Spring brings maple to the table


Photo by Lindsay Moe on Unsplash

Ever wonder how maple syrup ends up on your favorite breakfast food? Read along to find out!

Hundreds of thousands of people enjoy maple syrup and eat the sugary topping with many breakfast foods, but how is the sticky substance produced?
Well, the first thing most maple syrup factories do every spring is, find trees! Most companies actually have their own area of trees. There are several types of maples, although the sugar maple is the best since it has the most sugar. The maple tree chosen can’t just be any typical tree; it should have leaves and seeds. You can also identify maple by the bark.
Companies then get spile, “a small wooden peg or spigot for stopping a cask” as described by Oxford Languages. It is a tap that goes into the tree, and after drilling a hole into the tree and placing the spile, the sap drips out into a bucket that is placed underneath the spile.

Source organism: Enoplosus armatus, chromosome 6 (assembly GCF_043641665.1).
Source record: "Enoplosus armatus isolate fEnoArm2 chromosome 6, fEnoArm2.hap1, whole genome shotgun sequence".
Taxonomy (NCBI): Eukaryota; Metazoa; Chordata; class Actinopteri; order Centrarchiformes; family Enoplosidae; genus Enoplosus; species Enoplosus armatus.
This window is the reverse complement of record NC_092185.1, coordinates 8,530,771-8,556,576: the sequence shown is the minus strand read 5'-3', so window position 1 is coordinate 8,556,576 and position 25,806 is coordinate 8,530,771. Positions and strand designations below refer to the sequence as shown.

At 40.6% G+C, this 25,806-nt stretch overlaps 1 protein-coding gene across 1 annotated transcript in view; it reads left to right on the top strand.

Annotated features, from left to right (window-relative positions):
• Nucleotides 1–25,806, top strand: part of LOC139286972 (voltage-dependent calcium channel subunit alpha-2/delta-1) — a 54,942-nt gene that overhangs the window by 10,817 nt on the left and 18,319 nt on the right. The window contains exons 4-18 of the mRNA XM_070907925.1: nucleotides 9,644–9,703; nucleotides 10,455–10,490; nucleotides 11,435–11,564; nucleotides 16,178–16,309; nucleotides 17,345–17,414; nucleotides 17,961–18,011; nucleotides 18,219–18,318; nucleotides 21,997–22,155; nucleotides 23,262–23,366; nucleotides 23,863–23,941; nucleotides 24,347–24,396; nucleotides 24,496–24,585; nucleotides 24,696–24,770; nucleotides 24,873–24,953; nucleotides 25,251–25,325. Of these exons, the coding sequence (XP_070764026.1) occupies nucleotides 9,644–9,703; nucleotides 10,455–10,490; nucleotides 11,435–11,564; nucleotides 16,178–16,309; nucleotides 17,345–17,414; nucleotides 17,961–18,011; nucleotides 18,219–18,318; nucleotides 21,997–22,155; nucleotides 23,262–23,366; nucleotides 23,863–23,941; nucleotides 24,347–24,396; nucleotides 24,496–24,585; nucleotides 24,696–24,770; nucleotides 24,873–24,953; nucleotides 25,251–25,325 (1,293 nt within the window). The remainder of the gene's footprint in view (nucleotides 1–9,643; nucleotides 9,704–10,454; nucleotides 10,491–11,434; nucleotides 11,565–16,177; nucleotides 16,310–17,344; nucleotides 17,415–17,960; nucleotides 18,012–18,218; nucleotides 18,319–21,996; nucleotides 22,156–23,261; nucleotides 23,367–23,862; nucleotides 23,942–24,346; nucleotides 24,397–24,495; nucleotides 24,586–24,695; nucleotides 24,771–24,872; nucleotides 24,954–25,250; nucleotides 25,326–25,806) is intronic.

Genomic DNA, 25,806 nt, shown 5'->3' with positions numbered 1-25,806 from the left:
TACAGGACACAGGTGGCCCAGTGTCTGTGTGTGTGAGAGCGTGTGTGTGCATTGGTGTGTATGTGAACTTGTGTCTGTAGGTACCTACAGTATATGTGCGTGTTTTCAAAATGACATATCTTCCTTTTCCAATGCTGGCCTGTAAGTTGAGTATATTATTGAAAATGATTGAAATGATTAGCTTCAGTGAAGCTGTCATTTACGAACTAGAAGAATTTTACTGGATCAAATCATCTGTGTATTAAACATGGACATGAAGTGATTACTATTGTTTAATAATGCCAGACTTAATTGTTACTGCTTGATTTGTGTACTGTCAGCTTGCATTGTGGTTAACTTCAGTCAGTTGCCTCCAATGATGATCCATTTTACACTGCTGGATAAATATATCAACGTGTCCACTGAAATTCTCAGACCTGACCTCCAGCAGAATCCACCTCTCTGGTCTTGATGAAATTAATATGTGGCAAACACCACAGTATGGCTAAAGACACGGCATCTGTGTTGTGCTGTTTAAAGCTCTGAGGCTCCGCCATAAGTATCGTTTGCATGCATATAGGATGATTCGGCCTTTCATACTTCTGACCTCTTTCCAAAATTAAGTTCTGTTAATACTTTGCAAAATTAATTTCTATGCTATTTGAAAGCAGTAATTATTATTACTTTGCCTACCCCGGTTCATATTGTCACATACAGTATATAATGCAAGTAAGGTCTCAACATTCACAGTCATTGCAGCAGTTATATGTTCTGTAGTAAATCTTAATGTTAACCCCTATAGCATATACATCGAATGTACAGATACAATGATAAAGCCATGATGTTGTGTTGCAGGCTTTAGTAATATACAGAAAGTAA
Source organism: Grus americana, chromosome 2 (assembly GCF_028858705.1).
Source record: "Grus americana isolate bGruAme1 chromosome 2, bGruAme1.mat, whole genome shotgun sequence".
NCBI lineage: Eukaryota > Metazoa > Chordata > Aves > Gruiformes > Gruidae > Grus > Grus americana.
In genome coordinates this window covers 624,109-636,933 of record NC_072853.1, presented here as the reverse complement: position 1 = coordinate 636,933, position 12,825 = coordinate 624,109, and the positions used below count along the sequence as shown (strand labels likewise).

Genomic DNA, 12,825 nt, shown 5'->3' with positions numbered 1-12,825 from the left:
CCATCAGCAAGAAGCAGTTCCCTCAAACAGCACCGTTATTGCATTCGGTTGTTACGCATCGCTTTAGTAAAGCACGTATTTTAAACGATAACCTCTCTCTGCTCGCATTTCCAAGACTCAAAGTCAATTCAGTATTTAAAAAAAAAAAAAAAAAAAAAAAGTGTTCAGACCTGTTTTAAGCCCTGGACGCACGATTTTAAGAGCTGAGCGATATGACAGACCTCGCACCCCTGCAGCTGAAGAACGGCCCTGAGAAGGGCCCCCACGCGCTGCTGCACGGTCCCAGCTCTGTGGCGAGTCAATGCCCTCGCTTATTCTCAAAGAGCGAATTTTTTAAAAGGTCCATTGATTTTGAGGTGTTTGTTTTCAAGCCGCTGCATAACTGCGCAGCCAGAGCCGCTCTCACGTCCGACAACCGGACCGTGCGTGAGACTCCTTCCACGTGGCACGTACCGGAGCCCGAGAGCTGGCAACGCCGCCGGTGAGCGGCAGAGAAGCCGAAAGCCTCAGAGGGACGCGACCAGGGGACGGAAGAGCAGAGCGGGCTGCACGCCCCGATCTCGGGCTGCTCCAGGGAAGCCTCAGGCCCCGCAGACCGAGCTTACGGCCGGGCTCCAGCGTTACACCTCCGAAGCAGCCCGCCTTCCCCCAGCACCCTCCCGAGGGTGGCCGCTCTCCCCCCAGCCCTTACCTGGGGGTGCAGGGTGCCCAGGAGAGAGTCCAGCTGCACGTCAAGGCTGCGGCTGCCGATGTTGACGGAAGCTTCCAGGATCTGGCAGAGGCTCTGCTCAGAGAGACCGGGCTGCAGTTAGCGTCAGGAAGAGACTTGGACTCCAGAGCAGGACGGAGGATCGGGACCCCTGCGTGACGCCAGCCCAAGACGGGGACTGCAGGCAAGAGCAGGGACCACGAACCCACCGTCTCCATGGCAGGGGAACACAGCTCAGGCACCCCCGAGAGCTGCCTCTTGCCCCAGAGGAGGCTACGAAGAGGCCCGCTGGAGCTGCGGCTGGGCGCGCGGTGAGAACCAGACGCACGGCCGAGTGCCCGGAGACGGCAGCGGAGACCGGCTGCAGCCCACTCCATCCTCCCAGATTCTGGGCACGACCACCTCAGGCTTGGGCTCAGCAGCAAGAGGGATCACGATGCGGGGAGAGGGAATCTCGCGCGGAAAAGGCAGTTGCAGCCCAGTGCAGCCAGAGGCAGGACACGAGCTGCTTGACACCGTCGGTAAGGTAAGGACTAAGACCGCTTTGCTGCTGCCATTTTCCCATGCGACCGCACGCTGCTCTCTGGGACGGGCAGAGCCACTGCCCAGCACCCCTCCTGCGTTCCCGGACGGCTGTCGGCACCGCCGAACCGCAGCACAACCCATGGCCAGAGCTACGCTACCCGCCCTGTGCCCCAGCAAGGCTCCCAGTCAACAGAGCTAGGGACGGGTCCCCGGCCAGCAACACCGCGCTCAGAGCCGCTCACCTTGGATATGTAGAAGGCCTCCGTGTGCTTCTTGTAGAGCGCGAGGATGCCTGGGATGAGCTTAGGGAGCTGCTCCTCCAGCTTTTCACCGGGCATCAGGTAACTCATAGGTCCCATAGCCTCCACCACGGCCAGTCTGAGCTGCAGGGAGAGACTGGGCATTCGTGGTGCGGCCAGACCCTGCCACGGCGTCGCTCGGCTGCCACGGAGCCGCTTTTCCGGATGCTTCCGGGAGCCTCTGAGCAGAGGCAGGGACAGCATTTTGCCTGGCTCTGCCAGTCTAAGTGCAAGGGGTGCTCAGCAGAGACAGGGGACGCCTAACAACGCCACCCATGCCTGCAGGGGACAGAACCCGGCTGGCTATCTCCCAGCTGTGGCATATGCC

Once the clear sap is collected, the collectors usually store it until they have several gallons to work with. It takes a LOT of sap to make even a little bit of syrup, about 40 gallons of syrup to make a gallon of syrup, although it depends on the sugar of the sap.
Once the right amount of sap is collected, they can start boiling! As it boils, the sugar concentrates and begins to caramelize, which creates that dark brown color. Once the sap is turned into syrup, they then place it in containers kept in the fridge until it can be shipped off into a grocery store, where you can buy it instead of a cheaper alternative! (Instructables.com)